As adventures sometimes go, we didn’t make it to the last planned stop, the Gourmet Boutique (a high end foodie gift store).  Instead we headed into the Prudential Center as a nice walk to the Back Bay Amtrak station.  Inside this mall there are plenty of chocolate stores, and a Fastachi kiosk, if you really want more chocolate.  The Eataly is in this area, which is rumored to have amazing hot chocolate and other Italian chocolates which would be worth the time.

More Boston, More Chocolate!

Click on the map below for the custom Google map of the chocolate places on this tour, and others I’ve found.  If you go after June 1st, a new place is opening in the Boston Public Market called Goodnow Farms.  This couple goes to different countries to buy their cacao beans and create their chocolates in their barn in Sudbury.  Although a new company, they’ve garnered several awards for their bars!

My impression is that the South End is becoming a bit like Brooklyn, with all sorts of artisanal everything popping up.  If I went there, I’d probably sign on with a paid tour, just to get the latest spots. Try Cocoa Beantown  which has a bunch to choose from, be sure to ask for Victoria – the Chief Chocolate Officer (I recently met her, and she’s pretty cool.) The Taza Chocolate Factory is in Somerville, and that’s worth a trip by itself, but there are other places nearby that would make it a cool adventure.   Cambridge has a few fun places, but what I want to check out is the FCCI (or Chocolate Institute or Fine Cacao and Chocolate Institute) where the founder also teaches a course on chocolate at Harvard!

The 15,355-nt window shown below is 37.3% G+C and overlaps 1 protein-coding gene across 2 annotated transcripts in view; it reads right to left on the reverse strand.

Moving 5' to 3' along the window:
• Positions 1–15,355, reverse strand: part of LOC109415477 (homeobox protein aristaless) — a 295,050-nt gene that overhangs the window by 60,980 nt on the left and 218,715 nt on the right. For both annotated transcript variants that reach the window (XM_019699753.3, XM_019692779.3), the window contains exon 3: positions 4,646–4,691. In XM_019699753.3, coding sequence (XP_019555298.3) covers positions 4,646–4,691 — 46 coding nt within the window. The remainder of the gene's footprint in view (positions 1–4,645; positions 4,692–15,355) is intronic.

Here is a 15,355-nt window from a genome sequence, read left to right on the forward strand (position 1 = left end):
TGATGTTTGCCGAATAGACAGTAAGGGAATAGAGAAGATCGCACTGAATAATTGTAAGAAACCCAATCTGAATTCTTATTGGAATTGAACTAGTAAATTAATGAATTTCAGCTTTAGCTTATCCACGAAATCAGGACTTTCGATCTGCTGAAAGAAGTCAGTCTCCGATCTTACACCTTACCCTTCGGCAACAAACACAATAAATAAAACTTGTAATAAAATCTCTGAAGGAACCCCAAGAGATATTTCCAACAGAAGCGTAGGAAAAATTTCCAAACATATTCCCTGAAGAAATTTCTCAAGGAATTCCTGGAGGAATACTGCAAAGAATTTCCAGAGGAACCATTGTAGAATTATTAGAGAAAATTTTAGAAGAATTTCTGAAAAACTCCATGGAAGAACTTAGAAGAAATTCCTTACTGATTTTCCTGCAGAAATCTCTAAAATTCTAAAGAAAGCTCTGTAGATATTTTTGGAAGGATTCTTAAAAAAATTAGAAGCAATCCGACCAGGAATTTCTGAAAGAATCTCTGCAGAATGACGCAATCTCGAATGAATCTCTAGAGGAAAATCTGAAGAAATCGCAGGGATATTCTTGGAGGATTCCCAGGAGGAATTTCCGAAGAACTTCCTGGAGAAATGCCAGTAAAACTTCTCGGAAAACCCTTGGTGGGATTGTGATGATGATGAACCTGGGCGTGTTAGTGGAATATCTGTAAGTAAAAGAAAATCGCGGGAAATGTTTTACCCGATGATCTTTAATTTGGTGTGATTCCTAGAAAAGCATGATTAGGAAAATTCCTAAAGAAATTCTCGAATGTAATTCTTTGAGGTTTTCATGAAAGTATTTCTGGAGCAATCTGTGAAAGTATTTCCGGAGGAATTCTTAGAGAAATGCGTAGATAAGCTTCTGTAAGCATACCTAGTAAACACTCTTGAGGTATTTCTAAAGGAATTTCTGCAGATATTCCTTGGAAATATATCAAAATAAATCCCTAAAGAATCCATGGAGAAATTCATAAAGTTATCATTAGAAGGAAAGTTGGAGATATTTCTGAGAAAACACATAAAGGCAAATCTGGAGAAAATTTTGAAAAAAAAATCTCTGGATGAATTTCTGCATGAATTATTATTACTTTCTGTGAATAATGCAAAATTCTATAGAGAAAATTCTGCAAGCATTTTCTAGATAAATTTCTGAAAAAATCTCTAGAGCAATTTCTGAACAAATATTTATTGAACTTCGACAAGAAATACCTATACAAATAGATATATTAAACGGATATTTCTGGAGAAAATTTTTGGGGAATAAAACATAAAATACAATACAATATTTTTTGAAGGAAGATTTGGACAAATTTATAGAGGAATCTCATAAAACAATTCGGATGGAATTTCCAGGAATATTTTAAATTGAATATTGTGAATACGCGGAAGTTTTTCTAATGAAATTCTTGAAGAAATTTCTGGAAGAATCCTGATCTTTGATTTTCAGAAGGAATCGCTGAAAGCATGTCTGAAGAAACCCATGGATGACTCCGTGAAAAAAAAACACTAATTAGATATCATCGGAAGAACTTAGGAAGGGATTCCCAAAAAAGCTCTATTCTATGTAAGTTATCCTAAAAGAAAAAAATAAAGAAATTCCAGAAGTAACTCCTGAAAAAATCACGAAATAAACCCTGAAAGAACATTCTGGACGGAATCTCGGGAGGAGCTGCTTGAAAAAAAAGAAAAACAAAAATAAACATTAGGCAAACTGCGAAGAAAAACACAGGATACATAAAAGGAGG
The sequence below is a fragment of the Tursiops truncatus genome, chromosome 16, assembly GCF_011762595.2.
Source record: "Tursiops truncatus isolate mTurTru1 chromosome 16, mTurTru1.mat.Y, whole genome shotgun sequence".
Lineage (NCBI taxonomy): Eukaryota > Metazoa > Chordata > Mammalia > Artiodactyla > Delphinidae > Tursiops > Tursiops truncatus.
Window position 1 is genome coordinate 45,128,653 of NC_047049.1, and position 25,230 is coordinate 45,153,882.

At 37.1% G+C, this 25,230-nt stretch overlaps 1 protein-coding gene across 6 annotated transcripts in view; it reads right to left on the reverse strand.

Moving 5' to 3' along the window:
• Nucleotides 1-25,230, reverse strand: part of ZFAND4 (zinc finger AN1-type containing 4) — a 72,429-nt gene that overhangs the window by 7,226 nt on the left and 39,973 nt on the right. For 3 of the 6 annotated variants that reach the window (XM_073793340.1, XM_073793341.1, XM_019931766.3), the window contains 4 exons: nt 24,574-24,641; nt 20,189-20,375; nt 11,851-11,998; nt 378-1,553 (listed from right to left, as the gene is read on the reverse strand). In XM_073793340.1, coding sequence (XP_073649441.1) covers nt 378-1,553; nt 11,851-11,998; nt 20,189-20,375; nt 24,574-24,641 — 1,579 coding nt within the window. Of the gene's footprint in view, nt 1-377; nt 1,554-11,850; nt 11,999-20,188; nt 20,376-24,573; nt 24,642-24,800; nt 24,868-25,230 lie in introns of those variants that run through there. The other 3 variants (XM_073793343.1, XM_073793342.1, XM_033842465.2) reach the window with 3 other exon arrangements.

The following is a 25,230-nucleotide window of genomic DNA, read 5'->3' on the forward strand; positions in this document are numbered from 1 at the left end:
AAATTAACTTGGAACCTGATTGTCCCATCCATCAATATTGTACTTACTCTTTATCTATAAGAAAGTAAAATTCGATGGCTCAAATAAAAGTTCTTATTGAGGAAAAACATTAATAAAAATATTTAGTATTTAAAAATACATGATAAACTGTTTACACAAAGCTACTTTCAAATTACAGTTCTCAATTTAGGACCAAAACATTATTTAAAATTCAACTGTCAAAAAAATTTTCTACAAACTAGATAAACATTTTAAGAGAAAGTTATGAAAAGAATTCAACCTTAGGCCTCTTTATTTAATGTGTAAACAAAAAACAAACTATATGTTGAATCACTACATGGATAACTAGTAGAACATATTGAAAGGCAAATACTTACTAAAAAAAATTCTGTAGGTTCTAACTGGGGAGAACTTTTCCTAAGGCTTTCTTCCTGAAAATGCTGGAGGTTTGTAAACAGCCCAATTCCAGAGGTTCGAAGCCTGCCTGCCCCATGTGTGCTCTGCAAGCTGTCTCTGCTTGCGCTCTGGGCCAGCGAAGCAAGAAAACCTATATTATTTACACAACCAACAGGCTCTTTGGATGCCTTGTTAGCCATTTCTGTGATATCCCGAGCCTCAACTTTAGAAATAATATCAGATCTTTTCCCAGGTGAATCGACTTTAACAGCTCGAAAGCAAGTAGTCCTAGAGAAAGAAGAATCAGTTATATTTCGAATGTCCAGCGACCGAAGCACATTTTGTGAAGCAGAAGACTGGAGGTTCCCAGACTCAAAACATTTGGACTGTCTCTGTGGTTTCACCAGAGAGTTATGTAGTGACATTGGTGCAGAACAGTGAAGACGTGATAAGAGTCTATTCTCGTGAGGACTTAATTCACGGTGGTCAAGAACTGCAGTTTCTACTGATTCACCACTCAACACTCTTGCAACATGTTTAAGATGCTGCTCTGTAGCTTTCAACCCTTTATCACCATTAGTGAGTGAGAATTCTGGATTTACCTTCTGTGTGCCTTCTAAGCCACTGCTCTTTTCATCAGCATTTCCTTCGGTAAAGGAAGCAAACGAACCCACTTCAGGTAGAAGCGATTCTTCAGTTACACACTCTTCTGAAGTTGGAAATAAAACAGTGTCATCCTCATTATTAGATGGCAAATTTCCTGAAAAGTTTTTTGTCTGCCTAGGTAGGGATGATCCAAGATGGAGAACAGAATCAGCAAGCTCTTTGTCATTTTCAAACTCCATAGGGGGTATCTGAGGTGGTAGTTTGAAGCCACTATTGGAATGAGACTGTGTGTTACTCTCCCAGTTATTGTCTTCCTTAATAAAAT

Adventure Wednesdays Chocolate Tour of Boston

Captain Jackson’s Historic Chocolate House (Old North Church)

21 Unity St, Boston, MA 02113

Mike’s Pastry (known for its cannoli’s)

300 Hanover St, Boston, MA 02113

Foster-Hutchinson house (where it stood 1693-1833, owners of the Winslow Chocolate Pot)

3 Garden Ct St, Boston, MA 02113

Pierce/Hichborn house (built 1711, similar in style to F-H home, to get an idea.  Next to Paul Revere house)

19 N Square, Boston, MA 02113

Modern Pastry (rival to Mike’s Pastry, apparently excellent hot chocolate)

244 Hanover St, Boston, MA 02113